Curatella americana and Pseudobombax marginatum are species characteristic of the semi - deciduous Chiquitano forest and of the Brazilian Cerrados (Furley et al., 1988). They are also present in the sub- xerophilous formations in Central Peru, usually in areas with an open canopy and with predominance of grasses (Palacios-Ramos and Reynel, 2011). Long-term term permanence in these sub-xerophilous formations could be compromised since our plot data showed no recruitment. In addition, the increase in the density of trees per hectare of more than 20% between censuses provides an increasingly closed canopy.

Although the values we report for the mortality and recruitment rates could be strongly influenced by past locally provoked fires, they also show a floristic community with members adapted to those fires. In the dry forest, the floristic composition can be more sensitive to climatic changes associated to rainfall rather than past disturbances during relatively short time-scales (Enquist and Enquist, 2011). The intensity of mortality (mortality rate per annum is lower than 5%) and the distribution of dead individuals per species demonstrate that it is a background mortality. This is part of the processes that occur in the forest community, and could be influenced by auto-shading dependence and radiation capture, the position of trees in the canopy, the successional stage of the forest (Lugo and Scatena, 1996; Melo et al., 2016), the age or size of trees, or the mortality of each species (Lugo and Scatena, 1996). The reported mortality rate has a spatial distribution with no relationship to the limits where past fires occurred (NE vertex of the plot) (Figure 3). This means that the influence of these events does not appear to be evident in the trees we evaluated (with DBH bigger or equal than 10cm). At the same time, the slight decrease in the spatial distribution of recruitment towards the NW of the plot does not seem to be related to past fire events (NE vertex of the plot) (Figure 3).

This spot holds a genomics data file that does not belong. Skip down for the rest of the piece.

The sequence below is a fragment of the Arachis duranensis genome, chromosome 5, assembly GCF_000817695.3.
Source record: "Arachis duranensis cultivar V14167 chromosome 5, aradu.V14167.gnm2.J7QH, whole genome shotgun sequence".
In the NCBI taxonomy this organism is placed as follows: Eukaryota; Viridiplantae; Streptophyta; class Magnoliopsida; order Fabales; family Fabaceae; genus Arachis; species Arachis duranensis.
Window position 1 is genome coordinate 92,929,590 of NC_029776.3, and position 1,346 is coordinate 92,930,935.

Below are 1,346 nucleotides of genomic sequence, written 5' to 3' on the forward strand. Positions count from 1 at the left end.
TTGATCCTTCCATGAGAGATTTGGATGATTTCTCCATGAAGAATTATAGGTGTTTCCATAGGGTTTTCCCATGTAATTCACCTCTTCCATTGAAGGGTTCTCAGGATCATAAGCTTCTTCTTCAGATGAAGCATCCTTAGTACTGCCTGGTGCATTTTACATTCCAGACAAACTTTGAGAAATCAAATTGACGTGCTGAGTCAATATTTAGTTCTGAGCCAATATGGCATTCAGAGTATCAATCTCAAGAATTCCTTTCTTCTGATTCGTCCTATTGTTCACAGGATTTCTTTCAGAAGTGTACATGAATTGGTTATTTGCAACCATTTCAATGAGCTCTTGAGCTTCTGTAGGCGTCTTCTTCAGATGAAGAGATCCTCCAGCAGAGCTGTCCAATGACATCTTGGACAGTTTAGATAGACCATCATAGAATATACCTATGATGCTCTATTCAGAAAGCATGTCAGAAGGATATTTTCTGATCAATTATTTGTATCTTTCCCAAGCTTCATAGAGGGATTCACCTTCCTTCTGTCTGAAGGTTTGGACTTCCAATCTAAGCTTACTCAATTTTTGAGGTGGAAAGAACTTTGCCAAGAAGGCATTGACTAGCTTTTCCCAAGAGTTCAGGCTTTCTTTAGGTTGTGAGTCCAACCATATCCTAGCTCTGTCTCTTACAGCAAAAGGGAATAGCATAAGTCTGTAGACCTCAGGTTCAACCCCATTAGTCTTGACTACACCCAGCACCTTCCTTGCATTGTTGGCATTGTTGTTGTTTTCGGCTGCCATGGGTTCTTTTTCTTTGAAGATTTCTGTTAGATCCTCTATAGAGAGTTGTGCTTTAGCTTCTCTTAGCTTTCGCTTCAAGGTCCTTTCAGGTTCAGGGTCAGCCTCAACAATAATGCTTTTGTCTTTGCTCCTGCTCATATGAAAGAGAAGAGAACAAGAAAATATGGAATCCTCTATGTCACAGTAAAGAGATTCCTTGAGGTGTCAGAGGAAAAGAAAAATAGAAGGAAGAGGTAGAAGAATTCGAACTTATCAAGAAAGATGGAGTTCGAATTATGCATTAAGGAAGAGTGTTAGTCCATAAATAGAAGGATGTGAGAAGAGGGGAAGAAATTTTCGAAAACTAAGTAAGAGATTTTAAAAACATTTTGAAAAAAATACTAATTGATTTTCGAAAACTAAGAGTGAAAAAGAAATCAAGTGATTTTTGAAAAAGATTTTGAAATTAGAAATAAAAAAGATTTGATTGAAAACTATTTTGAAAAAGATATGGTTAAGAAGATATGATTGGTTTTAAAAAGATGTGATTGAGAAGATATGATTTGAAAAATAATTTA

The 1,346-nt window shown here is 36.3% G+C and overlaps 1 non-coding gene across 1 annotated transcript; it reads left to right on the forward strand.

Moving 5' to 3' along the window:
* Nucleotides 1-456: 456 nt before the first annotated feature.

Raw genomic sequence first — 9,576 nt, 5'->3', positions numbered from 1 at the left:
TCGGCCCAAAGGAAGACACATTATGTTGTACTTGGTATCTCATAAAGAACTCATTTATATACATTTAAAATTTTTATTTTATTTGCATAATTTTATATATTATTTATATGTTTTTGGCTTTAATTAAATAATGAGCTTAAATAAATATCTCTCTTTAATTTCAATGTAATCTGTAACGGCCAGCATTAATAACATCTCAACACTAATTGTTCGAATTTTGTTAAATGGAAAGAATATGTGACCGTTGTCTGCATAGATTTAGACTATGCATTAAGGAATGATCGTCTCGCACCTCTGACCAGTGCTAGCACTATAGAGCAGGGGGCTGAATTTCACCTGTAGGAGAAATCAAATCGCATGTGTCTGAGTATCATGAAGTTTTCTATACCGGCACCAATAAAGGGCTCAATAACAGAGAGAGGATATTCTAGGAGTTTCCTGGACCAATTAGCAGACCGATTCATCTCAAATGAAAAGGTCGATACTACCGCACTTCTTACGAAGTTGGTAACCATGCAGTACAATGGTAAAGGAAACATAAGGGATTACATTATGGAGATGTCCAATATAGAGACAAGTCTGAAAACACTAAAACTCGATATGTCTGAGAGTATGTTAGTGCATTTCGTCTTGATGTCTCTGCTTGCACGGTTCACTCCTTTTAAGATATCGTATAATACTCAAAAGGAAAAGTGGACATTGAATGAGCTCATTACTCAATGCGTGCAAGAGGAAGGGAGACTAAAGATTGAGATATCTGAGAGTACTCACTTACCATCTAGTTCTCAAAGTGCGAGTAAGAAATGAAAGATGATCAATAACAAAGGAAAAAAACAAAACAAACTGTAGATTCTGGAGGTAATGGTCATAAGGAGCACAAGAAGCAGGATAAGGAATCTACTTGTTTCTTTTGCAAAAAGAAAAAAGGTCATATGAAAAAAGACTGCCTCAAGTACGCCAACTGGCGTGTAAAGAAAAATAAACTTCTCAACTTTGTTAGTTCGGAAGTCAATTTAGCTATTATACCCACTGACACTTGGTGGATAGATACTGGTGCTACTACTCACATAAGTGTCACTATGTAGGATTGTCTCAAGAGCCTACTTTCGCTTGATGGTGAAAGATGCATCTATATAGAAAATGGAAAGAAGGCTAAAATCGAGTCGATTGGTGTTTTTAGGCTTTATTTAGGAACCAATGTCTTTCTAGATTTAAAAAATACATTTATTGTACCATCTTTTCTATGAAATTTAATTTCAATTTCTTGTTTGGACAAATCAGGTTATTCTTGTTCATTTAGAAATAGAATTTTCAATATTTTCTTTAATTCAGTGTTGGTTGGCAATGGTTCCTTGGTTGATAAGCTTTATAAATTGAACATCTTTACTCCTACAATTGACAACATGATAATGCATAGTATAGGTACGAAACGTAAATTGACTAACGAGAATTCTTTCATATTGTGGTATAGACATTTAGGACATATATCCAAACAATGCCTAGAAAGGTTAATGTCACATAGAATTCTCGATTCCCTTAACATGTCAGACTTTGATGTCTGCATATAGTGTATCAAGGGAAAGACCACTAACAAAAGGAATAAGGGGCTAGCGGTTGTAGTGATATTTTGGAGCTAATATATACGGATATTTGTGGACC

The species with the highest recruitment rate constitute only 11% of the trees in the plot, while their recruitment constitutes less than 25% of the total recruits registered in 2015. In this context, the influence of these species in this forest could be questioned and we require a longer assessment period to value their relevance. Furthermore, although the most important species showed low recruitment rates, they dominated the forest during the period assessed.

4.3 Implication for conservation

Monitoring and assessment to detect patterns of change in the floristic composition of the populations that harbor these sub-xerophylous formations is out reach for the present study. However, the existence of these formations cannot be rejected during conservation planning of the pre- montane forests of the Chanchamayo Valley and the Perené Watershed. Especially when we consider the economic value of many of the species in these forests and their adaptation to dry conditions.

The constraint of most tree taxa in the western Neotropics to the more humid areas shows low generalized tolerance to dry conditions and low capability to acclimatize to them (Esquivel-Muelbert et al., 2017). In the present context of increase in the density and length of dry season in the Amazon Watershed (Marengo et al., 2011) and the increase of temperature (Jiménez-Muñoz et al., 2013), the results we are showing could be relevant. Particularly considering that the species that occupy a dominant position in the study area regarding dominance and relative density, are species from seasonally dry areas that have morphological adaptations to survive fire (Palacios-Ramos and Reynel, 2011; Palacios-Ramos, 2017), and are already growing in soils with low content of organic material, high levels of pH and interchangeable acidity (Romero, 2017). These species could be useful for restoration efforts of similar forest systems degraded by anthropic intervention and that are dispersed throughout the valley.


The population dynamics of the sub-xerophilous formation is mainly influenced by a high recruitment rate (3.82%) and a low mortality rate (0.72%). These values are different from other studies in Neotropical seasonally dry formations. These dynamics have not produced noticeable changes in the horizontal structure nor the floristic composition. The maintenance of these conditions suggest they are favorable for the existence of this forest.

The conservation of this sub-xerophilous forest will contribute to their recovery. And if the impact of the pressure over the forest fragments decreases, it can become a source of information for research and monitoring of the seasonally dry forests in Central Peru.


We thank Robin Fernández, Aniceto Daza and José Luis Marcelo Peña from the Universidad Nacional Agraria La Molina Herbarium (MOL: Woody plants collection), for their contributions to taxonomic identification. To IRD-Selva Central - UNALM for help in establishing and census of the permanent plot. We thank the reviewers for their contribution to improve the manuscript. This study was supported by Cienciactiva, CONCYTEC.


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Received: January 31, 2018; Accepted: October 11, 2018

*Corresponding author.